TONY JONES: What was the reason for going into Iraq, for example? Because they said it was for weapons of mass destruction and in the Bush’s office immediately after September 11, it was plotted that this would be the next course of action even though there was nothing there.

AYAAN HIRSI ALI: The jury is still out on whether there were weapons of mass destruction or not at that point. I remember I was in parliament and we were reviewing should we now go with the Coalition of the Willing, this is the Netherlands, or not go with the Coalition of the Willing and based on the information we had at that point we decided to go with the Coalition of the Willing.

Hirsi Ali also claimed that the new mayor of London was elected because of the backing of “organised Islamists”.

ayaan hirsi ali 2To get a sense of mainstream liberal reaction, the Guardian wrote up Hirsi Ali’s appearance. It summarised her apparently respectable opinion that “It is becoming increasingly difficult to criticise Islam and Muslims in western countries such as Australia”. Strangely, the Guardian – and the rest of the media spectrum – do not host debates about how much criticism of Jews and Judaism is permissible. Can anyone imagine anything like that happening in any media outlet?

For those looking for a movement to join that would implement Hirsi Ali’s ideas, Reclaim Australia agrees that “SHARIA LAW HAS NO PLACE ON AUSTRALIAN SOIL”. They too are sick of political correctness.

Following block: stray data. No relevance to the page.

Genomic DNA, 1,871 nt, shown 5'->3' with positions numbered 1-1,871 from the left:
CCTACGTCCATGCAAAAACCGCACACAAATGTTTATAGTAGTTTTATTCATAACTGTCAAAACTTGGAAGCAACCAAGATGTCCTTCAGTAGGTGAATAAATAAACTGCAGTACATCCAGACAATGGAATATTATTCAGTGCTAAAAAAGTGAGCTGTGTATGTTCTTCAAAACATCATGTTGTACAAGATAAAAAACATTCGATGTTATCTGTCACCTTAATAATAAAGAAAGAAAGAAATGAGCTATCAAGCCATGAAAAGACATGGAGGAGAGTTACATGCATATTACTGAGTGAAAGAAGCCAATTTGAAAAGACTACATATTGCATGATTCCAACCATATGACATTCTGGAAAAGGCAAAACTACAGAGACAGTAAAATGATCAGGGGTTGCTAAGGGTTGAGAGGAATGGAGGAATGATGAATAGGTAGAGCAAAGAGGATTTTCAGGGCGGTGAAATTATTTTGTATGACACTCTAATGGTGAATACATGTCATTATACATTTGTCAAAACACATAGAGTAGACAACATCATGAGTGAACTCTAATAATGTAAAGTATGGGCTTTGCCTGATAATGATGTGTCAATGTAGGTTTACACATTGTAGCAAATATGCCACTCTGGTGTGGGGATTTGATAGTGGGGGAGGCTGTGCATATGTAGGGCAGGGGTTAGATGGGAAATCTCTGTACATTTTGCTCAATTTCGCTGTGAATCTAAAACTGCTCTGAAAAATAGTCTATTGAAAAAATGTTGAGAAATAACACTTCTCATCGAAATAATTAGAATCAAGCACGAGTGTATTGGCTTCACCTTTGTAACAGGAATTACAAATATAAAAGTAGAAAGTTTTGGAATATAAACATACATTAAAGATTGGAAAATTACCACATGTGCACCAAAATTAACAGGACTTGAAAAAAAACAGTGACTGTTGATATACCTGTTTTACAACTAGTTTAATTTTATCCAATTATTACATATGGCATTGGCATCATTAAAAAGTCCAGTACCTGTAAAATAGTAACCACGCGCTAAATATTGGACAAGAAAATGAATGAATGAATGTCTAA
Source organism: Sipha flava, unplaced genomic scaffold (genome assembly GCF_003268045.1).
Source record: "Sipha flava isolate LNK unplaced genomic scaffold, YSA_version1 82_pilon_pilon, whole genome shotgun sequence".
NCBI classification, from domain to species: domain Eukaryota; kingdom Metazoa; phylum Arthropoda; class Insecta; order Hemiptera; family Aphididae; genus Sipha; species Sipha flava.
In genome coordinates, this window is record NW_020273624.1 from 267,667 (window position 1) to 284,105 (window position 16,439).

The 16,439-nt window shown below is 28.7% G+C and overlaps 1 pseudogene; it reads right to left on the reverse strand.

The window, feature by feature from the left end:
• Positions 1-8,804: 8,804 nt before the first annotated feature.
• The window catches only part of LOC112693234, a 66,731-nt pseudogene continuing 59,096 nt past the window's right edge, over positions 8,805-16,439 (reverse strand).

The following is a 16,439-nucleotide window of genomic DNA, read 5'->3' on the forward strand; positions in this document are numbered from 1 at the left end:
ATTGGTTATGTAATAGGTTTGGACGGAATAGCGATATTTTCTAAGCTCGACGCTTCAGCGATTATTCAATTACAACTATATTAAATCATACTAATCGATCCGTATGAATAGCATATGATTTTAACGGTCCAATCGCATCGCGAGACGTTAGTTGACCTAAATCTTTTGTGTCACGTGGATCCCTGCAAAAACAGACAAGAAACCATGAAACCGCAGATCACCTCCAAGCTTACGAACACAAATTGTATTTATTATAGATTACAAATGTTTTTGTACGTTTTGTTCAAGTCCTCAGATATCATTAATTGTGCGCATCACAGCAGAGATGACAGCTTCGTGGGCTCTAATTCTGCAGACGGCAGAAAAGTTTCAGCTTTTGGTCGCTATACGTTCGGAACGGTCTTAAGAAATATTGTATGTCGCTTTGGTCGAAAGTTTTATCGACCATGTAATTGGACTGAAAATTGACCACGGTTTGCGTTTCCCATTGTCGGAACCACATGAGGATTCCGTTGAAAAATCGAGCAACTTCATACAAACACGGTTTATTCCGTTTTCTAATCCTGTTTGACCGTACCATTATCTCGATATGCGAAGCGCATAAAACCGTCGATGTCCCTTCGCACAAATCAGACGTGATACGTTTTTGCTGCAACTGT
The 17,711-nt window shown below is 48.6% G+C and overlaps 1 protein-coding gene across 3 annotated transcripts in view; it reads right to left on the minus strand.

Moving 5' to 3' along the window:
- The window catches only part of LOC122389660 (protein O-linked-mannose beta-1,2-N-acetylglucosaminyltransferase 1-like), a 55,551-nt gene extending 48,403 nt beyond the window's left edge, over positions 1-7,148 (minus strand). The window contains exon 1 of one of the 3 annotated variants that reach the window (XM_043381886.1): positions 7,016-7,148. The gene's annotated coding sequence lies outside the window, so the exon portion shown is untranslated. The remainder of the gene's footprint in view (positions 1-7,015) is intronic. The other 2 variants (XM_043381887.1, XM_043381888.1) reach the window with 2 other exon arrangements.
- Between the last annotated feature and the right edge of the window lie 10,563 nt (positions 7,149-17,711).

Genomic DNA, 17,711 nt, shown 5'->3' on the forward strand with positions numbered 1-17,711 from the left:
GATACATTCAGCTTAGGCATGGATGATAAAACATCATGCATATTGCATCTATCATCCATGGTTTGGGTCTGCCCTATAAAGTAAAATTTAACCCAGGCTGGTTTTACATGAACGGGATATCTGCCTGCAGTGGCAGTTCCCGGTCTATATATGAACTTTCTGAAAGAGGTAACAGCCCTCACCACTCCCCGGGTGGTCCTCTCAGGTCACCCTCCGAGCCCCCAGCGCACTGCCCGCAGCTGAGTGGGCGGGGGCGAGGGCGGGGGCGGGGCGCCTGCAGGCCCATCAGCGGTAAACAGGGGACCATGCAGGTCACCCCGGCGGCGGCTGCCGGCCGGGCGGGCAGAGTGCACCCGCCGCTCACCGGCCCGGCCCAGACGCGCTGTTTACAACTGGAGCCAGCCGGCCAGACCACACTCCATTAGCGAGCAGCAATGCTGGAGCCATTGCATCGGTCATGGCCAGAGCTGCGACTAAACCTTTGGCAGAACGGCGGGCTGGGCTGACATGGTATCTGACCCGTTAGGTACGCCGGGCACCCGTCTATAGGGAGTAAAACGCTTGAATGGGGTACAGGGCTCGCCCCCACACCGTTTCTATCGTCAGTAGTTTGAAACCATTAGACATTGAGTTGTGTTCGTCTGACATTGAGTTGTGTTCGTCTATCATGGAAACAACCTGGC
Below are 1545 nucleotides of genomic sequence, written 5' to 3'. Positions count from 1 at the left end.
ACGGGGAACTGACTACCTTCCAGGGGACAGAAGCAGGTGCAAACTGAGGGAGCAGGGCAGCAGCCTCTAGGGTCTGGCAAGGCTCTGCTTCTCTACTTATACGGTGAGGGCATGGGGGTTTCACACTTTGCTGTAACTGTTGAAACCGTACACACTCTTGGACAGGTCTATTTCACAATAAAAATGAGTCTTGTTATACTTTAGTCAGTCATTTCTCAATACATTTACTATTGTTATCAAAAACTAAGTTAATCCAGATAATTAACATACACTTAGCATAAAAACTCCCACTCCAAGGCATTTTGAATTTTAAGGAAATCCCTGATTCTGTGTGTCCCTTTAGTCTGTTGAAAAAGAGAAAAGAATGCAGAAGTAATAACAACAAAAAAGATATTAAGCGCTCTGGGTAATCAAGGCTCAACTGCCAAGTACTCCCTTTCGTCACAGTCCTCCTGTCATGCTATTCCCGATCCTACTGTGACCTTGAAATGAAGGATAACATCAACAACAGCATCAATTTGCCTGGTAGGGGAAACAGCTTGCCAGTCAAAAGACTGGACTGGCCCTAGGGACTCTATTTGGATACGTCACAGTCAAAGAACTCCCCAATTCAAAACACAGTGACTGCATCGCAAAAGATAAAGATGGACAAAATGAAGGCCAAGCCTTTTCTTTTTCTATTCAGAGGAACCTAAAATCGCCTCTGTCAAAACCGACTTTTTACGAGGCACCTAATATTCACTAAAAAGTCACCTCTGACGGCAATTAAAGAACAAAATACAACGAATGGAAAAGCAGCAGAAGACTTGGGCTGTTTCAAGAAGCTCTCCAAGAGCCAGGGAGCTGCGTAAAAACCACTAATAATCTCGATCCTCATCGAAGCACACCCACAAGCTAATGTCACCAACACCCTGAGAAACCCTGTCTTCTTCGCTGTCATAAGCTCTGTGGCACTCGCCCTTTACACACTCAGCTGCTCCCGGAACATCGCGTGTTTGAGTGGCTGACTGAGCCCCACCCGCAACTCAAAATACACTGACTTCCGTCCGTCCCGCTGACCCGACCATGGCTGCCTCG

Though the right often complains about the ABC, they are sometimes impressed by the quality of its coverage of Islam. Andrew Bolt was glad that ABC radio gave Hirsi Ali a courteous hearing, as she complained that Prime Minister Tony Abbott wasn’t critical enough of Islam and its connection to ISIS. He also gave it credit for a long and sympathetic interview with Sam Harris and Maajid Nawaz, less extreme anti-Islam writers. Tony Jones, well-known for his interviewing technique, got through the 20-minute interview without a single tough question.

The Lebanese Muslim Association responded to this week’s Q&A by condemning it, singling out for reproach the platform given to “infamous bigot Ayaan Hirsi Ali”. In a few hours, it had been shared over a hundred times.

Perhaps those who supported the statement had in mind Hirsi Ali’s claims that Islam is “the new fascism” and “a destructive, nihilistic cult of death”. That comment also shows how Abbott is mild compared to her: he only thinks that ISIS is the “death cult”.

Hirsi Ali’s most notorious comments on Islam were in this interview:

Reason: Don’t you mean defeating radical Islam?

Hirsi Ali: No. Islam, period. Once it’s defeated, it can mutate into something peaceful. It’s very difficult to even talk about peace now. They’re not interested in peace.